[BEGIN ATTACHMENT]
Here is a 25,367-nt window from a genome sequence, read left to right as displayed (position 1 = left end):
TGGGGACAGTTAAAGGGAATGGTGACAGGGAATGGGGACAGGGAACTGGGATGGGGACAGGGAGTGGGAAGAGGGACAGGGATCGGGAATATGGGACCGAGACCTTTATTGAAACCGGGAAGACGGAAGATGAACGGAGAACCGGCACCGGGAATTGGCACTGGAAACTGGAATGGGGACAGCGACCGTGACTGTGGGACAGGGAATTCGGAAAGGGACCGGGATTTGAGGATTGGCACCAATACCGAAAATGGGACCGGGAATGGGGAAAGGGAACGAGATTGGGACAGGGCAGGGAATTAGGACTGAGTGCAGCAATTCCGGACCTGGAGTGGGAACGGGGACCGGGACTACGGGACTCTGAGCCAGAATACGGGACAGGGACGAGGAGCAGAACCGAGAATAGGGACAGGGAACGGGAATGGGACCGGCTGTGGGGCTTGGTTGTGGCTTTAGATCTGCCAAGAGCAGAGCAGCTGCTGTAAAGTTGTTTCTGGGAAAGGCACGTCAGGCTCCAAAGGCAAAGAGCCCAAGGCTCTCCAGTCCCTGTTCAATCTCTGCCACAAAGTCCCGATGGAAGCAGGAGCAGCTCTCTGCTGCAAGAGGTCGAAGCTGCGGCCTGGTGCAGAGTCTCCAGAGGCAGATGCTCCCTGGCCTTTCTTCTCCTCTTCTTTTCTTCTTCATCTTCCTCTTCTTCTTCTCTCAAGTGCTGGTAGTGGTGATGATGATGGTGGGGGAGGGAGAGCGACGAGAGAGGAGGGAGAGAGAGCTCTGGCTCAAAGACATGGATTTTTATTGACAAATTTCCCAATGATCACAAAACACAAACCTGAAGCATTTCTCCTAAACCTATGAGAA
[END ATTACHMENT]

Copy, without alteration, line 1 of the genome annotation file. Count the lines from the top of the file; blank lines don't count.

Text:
Here is a 25,367-nt window from a genome sequence, read left to right as displayed (position 1 = left end):